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March 13th 1915 - Letter from Juliet Sladden to her father, Julius Sladden

13th March 1915
Correspondence From
Juliet Sladden, The Grove School, Highgate
Correspondence To
Julius Sladden, Seward House, Badsey
Relationship to Letter Addressee
Text of Letter

The Grove School
London N

Saturday March 13th /15

My dear Father

I think I will do as I did last week – write to you today instead of tomorrow; and if it is done I can post it tonight so that you will get it on Monday morning.

I do wonder when you will first hear from George, I am longing to hear about his first letter from France. Kathleen has asked me to Sydenham for next weekend, and hopes that Cyril may be able to come over on Sunday; shan’t we have a lot to pow-wow about?

Miss Lacey does seem to be unlucky this term, there is a fuss now about some money which has been taken from several girls’ purses, and now we have all given Miss Lacey every penny we possess and she is keeping it locked up for us for the rest of this term, so that she shall have the responsibility of it. It is a great nuisance for her I should think having people coming to her at all hours of the day for pennies here and there! But it is the best plan. If we keep any money at all ourselves we have to promise to carry it on our persons the whole time. It seems to me it is almost impossible to find out who has done it.

Miss Lacey has asked me to take two piano pupils next term. They are two small children whose people cannot afford to pay Miss Hamilton’s fees and Miss Lacey has told them that if they will put up with a totally inexperienced teacher, she can guarantee that I have been too well taught myself to teach them anything that will need unlearning afterwards. Dilys Richards is one of them, she is 12, and the other is Annette Scott, a little girl of ten or 11 who is coming next term.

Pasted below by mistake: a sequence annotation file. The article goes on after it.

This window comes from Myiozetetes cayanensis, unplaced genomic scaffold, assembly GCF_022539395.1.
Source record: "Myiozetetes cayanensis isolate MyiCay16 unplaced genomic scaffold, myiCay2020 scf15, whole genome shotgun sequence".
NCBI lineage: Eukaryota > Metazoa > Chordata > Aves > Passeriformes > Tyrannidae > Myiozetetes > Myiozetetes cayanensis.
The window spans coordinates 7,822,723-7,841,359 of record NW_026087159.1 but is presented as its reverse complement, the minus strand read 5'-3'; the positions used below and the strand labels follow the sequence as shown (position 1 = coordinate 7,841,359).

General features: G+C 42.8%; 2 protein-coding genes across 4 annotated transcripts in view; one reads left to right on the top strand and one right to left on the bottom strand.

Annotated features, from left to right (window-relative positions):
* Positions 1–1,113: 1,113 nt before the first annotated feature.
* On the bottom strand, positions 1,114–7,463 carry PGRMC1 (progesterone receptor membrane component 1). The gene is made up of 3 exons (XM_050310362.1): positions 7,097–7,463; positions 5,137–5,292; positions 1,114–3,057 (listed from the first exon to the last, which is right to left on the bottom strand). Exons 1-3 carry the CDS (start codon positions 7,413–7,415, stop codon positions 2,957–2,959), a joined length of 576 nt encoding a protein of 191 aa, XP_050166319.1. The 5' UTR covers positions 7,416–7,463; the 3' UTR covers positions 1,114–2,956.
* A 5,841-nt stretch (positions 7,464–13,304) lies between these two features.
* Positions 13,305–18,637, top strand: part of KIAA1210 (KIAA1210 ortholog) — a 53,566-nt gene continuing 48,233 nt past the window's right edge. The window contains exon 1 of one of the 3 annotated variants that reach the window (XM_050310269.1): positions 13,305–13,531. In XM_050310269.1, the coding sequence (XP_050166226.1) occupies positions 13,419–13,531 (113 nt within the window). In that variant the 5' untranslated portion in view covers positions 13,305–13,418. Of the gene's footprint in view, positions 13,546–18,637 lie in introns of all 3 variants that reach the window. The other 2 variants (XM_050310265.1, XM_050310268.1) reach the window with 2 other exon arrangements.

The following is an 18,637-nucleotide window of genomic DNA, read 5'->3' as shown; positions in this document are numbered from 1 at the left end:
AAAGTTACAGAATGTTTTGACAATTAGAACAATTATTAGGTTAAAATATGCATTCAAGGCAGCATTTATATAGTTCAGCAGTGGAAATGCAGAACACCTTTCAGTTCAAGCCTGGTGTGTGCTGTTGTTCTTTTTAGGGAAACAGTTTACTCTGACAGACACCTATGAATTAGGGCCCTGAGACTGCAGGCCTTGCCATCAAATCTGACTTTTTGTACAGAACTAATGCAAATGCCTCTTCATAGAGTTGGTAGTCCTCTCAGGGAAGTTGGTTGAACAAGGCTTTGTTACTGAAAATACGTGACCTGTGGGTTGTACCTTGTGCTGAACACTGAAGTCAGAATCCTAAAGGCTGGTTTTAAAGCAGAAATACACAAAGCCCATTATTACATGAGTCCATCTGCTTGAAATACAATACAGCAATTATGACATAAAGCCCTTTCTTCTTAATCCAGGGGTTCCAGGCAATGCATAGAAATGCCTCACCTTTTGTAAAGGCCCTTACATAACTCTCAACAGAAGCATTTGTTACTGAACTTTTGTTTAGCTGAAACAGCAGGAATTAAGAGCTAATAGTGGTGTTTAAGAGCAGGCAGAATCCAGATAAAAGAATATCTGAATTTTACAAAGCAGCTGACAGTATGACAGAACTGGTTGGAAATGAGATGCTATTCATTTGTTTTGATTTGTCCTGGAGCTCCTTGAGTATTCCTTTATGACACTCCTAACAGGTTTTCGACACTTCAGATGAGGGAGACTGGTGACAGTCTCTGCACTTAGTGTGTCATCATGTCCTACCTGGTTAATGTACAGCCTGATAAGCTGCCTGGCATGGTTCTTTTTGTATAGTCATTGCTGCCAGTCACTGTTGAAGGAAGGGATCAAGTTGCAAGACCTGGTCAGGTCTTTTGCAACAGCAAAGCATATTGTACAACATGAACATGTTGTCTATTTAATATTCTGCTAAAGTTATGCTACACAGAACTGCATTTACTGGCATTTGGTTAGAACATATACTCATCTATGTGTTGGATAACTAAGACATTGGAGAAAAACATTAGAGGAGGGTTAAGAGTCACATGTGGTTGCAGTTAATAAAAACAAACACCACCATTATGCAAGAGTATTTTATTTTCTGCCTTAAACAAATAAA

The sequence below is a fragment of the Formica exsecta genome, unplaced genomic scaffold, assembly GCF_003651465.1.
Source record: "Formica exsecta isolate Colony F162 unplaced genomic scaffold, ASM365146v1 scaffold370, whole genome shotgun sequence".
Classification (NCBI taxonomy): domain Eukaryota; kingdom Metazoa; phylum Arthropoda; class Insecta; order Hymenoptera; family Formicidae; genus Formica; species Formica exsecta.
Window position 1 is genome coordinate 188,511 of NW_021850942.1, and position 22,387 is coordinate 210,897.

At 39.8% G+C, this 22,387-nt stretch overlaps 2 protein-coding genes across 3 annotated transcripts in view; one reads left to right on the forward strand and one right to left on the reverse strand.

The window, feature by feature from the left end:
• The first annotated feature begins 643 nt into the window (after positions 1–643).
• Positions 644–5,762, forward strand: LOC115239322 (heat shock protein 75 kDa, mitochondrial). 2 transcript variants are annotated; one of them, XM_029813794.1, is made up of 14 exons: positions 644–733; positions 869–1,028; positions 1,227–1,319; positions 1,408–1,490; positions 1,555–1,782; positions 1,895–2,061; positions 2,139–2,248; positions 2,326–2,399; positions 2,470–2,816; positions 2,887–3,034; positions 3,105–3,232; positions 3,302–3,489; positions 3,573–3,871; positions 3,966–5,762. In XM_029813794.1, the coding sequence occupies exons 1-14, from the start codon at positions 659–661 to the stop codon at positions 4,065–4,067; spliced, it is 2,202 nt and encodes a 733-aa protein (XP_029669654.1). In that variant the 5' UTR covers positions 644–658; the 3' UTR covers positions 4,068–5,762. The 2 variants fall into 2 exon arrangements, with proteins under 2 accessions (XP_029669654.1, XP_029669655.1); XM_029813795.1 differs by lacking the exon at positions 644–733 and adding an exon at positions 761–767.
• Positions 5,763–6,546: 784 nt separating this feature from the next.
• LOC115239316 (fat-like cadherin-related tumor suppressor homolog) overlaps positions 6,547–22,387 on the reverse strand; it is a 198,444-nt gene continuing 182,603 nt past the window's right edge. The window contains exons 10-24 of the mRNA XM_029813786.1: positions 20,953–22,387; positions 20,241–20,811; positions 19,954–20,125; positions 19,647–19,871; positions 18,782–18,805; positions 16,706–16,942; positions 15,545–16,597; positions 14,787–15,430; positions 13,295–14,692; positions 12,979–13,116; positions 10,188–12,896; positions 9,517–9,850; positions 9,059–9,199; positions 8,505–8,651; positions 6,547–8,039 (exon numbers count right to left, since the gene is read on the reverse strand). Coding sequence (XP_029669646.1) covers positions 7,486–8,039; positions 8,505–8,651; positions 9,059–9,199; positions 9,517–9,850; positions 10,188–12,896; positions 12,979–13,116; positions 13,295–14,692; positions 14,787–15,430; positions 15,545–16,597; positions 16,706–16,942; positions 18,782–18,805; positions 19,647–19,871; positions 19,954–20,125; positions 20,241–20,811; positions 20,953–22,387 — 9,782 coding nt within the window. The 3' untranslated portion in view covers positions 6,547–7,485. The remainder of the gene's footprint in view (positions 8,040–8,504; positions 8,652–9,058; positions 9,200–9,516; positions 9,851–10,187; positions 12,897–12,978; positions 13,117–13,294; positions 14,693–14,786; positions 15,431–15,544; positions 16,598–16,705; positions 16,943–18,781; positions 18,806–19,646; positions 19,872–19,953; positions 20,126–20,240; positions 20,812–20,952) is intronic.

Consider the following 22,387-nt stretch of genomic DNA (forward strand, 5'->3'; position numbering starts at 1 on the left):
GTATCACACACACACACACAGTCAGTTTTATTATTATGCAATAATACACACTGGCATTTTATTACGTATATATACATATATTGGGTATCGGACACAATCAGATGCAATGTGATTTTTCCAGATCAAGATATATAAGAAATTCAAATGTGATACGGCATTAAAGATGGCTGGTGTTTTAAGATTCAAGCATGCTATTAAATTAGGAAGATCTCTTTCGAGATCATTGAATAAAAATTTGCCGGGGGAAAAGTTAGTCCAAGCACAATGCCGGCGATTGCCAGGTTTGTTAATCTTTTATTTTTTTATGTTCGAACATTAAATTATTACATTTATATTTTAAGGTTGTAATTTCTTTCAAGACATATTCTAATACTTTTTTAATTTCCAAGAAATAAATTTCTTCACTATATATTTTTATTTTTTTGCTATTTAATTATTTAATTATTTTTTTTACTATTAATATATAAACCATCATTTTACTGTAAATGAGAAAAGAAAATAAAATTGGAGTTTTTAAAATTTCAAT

Oh yes and I’ve got a funny story connected with her asking me if I would care to take them. You must understand that lunch is a fairly moveable feast, we come in and sit just wherever there is room, filling up all the tables before the top table where Miss Lacey sits. The top table has Miss Lacey at one end and by her sit visiting teachers when they come to lunch or anyone whom she invites to sit by her – and those are only mistresses and occasionally perhaps the captain. Well, that day I came over rather late and all the tables were full except the top table, so in the usual course of things I planked myself down at the opposite end and had just sat down with my meat when Miss Lacey called out to me in a sonorous voice: “Ah Juliet I wanted to speak to you, come and sit here will you (pointing to the place beside her) and we can talk while you have your lunch.” The whole dining-room heard it and looked horror-struck at the vision of a common or garden little 17er like me sitting in the seats of the mighty penned in among mistresses and such like! You can imagine how superior I felt! It was really quite fun once I found out I wasn’t in for a jaw.

Miss Grierson says she would like very much to come to Badsey next summer holidays and she will be able to tell me next term about what time would best suit her when she knows when Miss Lunnis will be getting her holidays. She said, “What will your Mother think of my short hair and the rest of my eccentricities?” I said I didn’t think Mother judged people by appearances and eccentricities. I laughed and told her I should steal your roses for her and she said, “Oh I shall most certainly come!”

There is the dinner-bell so I must be off. Tell Det she doesn’t deserve a letter for she hasn’t written home since BC 500, so I’m not writing to her.

Much love from your affectionate daughter
Juliet Sladden.

Letter Images
Type of Correspondence
Envelope containing 3 sheets of notepaper
Location of Document
Worcestershire Archive and Archaeology Service
Record Office Reference